October 23, 2008

Discounting and Brand Equity

Posted by Bizaholic | 2:57 PM | , with 2 comments »

Tough times, whether in form of economic downturn or increased competition, throw big challenges on brands. It is much tougher if the brand is a market leader. In these tough times, to meet the expectations for growth and market share, marketers have a tendency to resort to techniques like coupons, freebies, offers, etc. But is it the right approach, particularly in light of long term impact on brand equity?

Discounting your brand is a tricky thing. It is addictive for the consumers. You give it once and they will ask for it always. In the process, the long term brand equity is hit hard as in the subconscious mind of a consumer, quality is to a large extent a function of price. Higher the price, better is the perceived quality and visa versa.

If you are a strong market leader or established brand, avoid discounting your brand through freebies, coupons, discounts, etc. Discounting hurts established brands with established quality more than new or struggling brands. New or struggling brands often tend to run discounting programs for longer duration with an intention to eat into the marketshare of established players. They may get a short burst of sales, but discounting never helps them to build a brand. Brand building is all about building affinity rather than bribing its way to consumption.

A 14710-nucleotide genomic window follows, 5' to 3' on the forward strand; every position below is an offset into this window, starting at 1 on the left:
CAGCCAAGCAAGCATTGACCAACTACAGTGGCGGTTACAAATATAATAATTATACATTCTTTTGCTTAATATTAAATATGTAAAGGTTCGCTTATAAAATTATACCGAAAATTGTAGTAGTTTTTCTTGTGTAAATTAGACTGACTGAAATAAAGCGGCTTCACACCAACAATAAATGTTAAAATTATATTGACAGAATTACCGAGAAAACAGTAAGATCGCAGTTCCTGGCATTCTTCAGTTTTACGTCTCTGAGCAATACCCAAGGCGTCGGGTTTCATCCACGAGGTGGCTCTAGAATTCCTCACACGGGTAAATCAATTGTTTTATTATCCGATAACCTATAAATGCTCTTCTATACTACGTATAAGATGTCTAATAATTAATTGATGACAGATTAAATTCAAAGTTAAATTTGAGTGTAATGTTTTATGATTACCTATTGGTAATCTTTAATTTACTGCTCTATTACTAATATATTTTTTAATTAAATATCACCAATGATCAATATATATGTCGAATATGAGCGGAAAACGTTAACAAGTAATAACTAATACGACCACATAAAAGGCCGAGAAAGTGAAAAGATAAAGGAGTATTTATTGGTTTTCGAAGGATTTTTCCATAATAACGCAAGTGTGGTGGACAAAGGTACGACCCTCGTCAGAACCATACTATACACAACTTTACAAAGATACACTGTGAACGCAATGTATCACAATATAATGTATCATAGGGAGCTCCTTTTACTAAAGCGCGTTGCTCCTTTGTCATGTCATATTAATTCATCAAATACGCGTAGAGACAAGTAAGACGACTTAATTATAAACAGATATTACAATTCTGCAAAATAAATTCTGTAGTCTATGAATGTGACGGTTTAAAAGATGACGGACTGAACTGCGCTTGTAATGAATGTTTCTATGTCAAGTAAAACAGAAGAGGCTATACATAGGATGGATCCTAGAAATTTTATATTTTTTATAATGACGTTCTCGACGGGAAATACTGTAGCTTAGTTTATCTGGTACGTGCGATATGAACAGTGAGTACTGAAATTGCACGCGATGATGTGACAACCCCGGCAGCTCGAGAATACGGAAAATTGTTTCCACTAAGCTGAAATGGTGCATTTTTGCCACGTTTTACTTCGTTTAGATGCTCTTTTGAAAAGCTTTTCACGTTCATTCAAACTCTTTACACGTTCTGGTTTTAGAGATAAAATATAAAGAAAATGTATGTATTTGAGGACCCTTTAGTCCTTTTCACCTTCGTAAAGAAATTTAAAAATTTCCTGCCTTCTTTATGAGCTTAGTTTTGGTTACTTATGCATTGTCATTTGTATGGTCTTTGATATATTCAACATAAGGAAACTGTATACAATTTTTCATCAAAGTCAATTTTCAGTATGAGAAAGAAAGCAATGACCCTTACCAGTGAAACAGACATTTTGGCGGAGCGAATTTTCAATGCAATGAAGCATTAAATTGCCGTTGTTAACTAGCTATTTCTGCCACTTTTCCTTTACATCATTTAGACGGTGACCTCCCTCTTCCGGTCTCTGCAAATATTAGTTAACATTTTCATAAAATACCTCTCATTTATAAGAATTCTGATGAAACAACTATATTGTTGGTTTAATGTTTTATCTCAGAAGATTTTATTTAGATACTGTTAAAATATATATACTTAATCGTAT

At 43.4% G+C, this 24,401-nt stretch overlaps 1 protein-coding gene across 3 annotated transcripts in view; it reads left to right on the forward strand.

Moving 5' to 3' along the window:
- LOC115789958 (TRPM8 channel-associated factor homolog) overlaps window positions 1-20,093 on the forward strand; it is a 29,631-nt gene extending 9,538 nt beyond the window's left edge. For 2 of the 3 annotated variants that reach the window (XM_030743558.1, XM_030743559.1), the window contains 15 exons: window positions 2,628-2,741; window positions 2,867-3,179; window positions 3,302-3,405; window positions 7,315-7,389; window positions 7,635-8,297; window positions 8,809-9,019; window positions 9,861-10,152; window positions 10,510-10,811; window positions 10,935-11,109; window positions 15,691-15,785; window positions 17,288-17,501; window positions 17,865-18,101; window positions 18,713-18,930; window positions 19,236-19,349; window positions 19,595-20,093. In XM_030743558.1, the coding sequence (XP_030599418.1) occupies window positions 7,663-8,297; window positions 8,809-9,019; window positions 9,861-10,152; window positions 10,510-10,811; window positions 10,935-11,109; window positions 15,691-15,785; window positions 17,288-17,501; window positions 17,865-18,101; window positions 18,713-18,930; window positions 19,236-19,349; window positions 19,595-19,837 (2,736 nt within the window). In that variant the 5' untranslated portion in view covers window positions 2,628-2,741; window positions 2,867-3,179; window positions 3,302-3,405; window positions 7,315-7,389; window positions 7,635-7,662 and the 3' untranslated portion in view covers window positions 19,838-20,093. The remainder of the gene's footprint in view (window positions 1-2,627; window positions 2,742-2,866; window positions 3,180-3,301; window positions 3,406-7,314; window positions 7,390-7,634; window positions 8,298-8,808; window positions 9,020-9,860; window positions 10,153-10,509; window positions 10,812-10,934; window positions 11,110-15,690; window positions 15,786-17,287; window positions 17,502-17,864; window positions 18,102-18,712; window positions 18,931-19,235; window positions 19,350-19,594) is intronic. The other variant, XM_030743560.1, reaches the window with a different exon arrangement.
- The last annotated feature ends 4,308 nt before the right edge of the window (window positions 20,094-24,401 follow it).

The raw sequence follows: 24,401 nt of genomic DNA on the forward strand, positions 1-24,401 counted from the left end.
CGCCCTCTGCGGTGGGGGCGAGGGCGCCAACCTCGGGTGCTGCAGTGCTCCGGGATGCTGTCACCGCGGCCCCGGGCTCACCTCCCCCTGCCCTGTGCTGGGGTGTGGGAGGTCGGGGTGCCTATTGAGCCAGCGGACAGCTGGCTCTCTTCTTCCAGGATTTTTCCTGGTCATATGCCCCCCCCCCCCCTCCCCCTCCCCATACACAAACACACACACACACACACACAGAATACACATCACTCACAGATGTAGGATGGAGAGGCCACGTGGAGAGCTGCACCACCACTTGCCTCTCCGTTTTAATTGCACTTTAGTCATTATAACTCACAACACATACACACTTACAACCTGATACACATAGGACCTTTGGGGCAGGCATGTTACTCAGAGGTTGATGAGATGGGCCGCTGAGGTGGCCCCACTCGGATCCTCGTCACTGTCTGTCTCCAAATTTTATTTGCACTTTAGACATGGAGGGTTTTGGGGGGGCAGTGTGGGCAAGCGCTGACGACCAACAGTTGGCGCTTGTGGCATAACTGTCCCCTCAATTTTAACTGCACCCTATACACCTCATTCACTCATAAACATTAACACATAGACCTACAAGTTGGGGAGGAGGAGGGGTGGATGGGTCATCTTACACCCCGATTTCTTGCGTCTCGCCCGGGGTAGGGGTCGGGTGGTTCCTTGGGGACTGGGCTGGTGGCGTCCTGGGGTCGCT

But sometimes due to category dynamics or macro economic environment, discounting becomes unavoidable. In such rare circumstances, keep in mind the following:
  1. Use it as a tactical weapon rather than as a strategy.
  2. Use it only for short durations.
  3. Be innovative. Instead of simple discount, try working out cross-promotion or any other such idea that gels with your brand and which enhances rather than diminish your brand equity.
  4. Don't use deep discounting.
  5. Communicate in terms of percentage rather than absolute value. Even when using percetage, avoid easy to remember values like 50% or 25%. Instead use something like 22% or 31%. The idea is to make it harder for consumer to remember what discount you gave her the last time.
  6. Clearly communicate the purpose of discounts. Make sure the purpose in no way dilutes the brand equity or quality perceptions.


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